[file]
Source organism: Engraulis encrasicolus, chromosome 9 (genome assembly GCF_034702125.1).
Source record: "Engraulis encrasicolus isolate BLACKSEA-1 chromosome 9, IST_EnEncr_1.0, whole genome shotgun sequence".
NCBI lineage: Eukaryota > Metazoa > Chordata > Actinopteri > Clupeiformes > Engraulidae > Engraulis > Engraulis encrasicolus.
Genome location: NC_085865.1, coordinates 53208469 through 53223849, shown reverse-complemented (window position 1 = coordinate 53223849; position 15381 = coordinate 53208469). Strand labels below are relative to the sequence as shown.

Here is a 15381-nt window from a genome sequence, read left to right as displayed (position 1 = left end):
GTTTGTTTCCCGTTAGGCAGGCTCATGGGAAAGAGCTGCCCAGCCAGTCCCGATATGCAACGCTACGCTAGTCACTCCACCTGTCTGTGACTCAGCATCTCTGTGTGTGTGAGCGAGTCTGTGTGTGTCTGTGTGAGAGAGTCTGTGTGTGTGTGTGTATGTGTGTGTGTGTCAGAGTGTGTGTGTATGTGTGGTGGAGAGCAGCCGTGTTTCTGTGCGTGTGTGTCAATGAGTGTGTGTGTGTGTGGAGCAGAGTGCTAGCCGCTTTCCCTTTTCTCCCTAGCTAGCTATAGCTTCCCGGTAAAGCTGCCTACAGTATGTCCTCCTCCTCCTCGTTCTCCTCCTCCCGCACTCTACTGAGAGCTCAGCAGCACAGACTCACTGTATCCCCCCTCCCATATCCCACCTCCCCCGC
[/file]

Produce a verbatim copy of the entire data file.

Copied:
Source organism: Engraulis encrasicolus, chromosome 9 (genome assembly GCF_034702125.1).
Source record: "Engraulis encrasicolus isolate BLACKSEA-1 chromosome 9, IST_EnEncr_1.0, whole genome shotgun sequence".
NCBI lineage: Eukaryota > Metazoa > Chordata > Actinopteri > Clupeiformes > Engraulidae > Engraulis > Engraulis encrasicolus.
Genome location: NC_085865.1, coordinates 53208469 through 53223849, shown reverse-complemented (window position 1 = coordinate 53223849; position 15381 = coordinate 53208469). Strand labels below are relative to the sequence as shown.

Here is a 15381-nt window from a genome sequence, read left to right as displayed (position 1 = left end):
GTTTGTTTCCCGTTAGGCAGGCTCATGGGAAAGAGCTGCCCAGCCAGTCCCGATATGCAACGCTACGCTAGTCACTCCACCTGTCTGTGACTCAGCATCTCTGTGTGTGTGAGCGAGTCTGTGTGTGTCTGTGTGAGAGAGTCTGTGTGTGTGTGTGTATGTGTGTGTGTGTCAGAGTGTGTGTGTATGTGTGGTGGAGAGCAGCCGTGTTTCTGTGCGTGTGTGTCAATGAGTGTGTGTGTGTGTGGAGCAGAGTGCTAGCCGCTTTCCCTTTTCTCCCTAGCTAGCTATAGCTTCCCGGTAAAGCTGCCTACAGTATGTCCTCCTCCTCCTCGTTCTCCTCCTCCCGCACTCTACTGAGAGCTCAGCAGCACAGACTCACTGTATCCCCCCTCCCATATCCCACCTCCCCCGC